On Sept. 17, 2015, the Aiken Symphony Orchestra, for the first time, brought to life an idea and the vision of Dr. Donald Portnoy, its founder and music director, at its inaugural concert.
As Portnoy promised at that time, “The Aiken Symphony Orchestra will stir your musical senses by producing great live performances that combine celebrated guest artists with compelling music created by the most dynamic composers,” according to a news release from the symphony.
By any measure, Dr. Portnoy has kept his promise, and continues to do so, judging by the phenomenal growth and community acceptance the orchestra has experienced, according to the release.
Just as former Aiken Mayor Fred Cavanaugh commemorated the orchestra’s inaugural performance in 2015, the current Aiken Mayor Rick Osbon will recognize the orchestra’s fifth-year anniversary by proclaiming the week “Aiken Symphony Orchestra Week” in the city of Aiken.
Osbon will read his proclamation from the stage at the orchestra’s opening performance of the season on Sept. 14. Joining the mayor will be the symphony’s board president, Thomas Herlong, who also will provide comments.
Beginning at 7:30 p.m., the orchestra will perform the “Concerto for Piano & Orchestra,” by Edvard Grieg, Op. 16, A Minor, and the "Fifth Symphony, Op. 64, E Minor,” by Peter I. Tchaikovsky. The performance will take place in the Etherredge Center at USC Aiken at 471 University Parkway.
At 6:30 p.m., Portnoy will present his “Illumination Talk” on the music to be performed.
Tickets are not sold at the Etherredge Center before the date of each performance. Tickets are $40, $45 and $55, and single tickets can be purchased by visiting www.aikensymphonyorchestra.com or by contacting the ASO office at 803-220-7251. Tickets also will be available the evening of the performance at the Etherredge Center.
In its first season, the nascent symphony orchestra board partnered with the Aiken Symphony Guild, who presented the orchestra’s first season, consisting of three performances.
Since 1986, the Guild had been bringing quality music to Aiken. Today, the Guild serves as a support organization for the ASO. Today the orchestra presents 10 performances seasonally.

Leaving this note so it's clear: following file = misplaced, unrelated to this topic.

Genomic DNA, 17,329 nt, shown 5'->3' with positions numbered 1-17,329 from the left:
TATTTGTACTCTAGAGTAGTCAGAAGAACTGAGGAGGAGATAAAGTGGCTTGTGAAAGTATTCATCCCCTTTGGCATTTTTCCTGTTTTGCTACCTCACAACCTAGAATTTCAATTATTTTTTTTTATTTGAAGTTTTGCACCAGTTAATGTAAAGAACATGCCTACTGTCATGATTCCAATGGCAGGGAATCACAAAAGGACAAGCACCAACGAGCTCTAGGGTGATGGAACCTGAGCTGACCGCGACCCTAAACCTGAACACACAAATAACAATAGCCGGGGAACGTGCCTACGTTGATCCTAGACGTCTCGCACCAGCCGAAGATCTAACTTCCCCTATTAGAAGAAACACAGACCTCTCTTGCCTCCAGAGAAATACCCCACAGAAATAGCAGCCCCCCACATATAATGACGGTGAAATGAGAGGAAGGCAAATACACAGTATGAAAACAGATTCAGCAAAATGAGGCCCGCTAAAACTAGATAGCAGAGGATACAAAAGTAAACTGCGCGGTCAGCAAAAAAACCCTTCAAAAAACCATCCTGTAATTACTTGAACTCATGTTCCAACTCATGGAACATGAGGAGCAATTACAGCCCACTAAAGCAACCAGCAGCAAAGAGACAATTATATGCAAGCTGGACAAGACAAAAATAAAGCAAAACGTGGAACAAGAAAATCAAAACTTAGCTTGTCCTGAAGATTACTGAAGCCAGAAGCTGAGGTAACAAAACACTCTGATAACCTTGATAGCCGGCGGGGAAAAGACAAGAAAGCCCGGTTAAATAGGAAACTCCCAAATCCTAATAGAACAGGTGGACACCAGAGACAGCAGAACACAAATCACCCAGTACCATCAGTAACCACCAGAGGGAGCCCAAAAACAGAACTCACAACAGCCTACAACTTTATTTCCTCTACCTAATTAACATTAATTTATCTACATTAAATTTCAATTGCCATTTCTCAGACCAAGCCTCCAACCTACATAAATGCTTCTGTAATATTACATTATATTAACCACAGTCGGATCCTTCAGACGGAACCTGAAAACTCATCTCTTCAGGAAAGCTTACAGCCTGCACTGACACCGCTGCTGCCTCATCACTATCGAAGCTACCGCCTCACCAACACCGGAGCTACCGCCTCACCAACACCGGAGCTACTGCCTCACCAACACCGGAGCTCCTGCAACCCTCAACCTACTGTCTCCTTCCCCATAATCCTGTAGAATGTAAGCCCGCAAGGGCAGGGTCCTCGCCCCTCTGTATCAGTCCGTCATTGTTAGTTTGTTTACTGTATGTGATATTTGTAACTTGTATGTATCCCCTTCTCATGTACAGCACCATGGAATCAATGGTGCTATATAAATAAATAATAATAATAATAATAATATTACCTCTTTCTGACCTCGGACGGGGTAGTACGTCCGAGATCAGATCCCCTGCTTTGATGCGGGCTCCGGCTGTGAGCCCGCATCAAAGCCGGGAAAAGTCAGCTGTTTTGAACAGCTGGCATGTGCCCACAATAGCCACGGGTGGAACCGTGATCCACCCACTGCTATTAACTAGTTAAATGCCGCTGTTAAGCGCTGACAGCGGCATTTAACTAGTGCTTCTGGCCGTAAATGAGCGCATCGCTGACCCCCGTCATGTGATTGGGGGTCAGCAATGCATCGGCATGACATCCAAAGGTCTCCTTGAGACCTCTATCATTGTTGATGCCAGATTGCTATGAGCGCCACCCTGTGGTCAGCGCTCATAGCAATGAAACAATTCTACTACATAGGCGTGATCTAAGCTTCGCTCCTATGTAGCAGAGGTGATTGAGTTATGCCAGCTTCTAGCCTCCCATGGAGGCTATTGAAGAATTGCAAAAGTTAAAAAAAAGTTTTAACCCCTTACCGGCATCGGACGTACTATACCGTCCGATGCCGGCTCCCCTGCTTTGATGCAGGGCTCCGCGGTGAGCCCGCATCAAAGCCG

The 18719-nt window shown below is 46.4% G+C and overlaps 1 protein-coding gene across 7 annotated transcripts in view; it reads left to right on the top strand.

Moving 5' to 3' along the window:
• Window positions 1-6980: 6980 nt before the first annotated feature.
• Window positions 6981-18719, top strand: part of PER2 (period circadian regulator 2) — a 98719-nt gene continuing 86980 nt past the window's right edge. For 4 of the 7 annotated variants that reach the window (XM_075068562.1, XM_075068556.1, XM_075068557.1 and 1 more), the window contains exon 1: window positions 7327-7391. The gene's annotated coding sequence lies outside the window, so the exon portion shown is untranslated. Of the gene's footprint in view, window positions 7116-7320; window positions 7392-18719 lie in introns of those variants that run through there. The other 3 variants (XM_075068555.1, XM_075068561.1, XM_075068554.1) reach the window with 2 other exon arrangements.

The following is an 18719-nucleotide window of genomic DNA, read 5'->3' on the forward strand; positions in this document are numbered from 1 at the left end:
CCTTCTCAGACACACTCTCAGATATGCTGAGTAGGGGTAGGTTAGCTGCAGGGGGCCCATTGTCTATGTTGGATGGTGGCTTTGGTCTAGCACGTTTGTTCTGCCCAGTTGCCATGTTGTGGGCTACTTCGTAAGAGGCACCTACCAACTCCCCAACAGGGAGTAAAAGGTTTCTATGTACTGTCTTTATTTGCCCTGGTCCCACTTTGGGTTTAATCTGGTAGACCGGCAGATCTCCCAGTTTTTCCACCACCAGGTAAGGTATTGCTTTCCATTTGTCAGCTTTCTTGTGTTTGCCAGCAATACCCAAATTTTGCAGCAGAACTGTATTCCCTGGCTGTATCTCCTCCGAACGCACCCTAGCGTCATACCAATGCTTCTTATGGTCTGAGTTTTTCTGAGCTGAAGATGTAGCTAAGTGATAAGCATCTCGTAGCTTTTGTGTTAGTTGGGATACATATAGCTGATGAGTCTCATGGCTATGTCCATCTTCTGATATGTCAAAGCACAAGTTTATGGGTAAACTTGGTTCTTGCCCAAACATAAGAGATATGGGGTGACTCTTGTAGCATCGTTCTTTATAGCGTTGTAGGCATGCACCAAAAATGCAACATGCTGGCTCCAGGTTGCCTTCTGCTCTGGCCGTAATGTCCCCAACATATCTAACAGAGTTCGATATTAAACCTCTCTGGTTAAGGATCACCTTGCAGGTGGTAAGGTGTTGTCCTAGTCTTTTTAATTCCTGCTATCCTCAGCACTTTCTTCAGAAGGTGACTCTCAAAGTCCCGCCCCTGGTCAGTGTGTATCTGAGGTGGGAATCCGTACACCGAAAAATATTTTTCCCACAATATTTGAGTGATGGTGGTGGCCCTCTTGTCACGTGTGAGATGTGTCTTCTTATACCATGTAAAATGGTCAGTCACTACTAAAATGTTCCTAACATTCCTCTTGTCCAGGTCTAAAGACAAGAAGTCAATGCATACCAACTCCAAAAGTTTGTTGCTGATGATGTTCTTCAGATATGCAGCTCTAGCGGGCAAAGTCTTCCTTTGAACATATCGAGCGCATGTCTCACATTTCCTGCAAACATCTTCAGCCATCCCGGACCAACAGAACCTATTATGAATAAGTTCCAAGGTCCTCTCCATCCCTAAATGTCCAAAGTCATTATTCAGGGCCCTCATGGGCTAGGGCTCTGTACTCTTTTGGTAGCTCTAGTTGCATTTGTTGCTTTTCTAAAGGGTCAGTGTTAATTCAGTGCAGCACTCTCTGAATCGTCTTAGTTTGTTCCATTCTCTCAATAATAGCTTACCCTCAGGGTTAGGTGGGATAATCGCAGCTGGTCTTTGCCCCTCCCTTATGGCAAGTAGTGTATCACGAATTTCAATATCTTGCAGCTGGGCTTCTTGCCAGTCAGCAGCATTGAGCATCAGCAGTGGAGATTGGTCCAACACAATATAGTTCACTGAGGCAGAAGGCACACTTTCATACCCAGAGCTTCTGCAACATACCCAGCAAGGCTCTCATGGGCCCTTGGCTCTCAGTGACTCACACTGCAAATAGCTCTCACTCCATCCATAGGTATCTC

Part of the orchestra’s success is attributable to the international relationships that Portnoy has garnered over his long career, according to the release. And, because of those relationships, a number of renowned, internationally recognized soloists have been featured with the orchestra, who otherwise may not have found their way to Aiken.
Despite that reality, Portnoy stated, "It was beyond my imagination that such success came so quickly, and it is very gratifying.”
Additionally, his selections of “compelling music created by dynamic composers,” completed the formula for the orchestra’s acceptance by the community, according to the release. As Portnoy has said, “I pick the pieces that I enjoy listening to, and while I’m conducting, I’m also enjoying the music.”
Many of the orchestra’s musicians are locally based in Aiken, and throughout the CSRA, which reflects Aiken’s unusually rich pool of talent for a town its size.
As Mayor Osbon observed, “Aiken is unlike any other town her size. The availability of and opportunity we have to enjoy the arts in Aiken is truly special. The Aiken Symphony is truly a jewel in our crown. To have access to the level of musicians and the quality of performances we enjoy in our 'best small town' sets us apart from the rest.”
Based on the orchestra’s continuing attendance growth, many would agree with the mayor’s assessment, according to the release.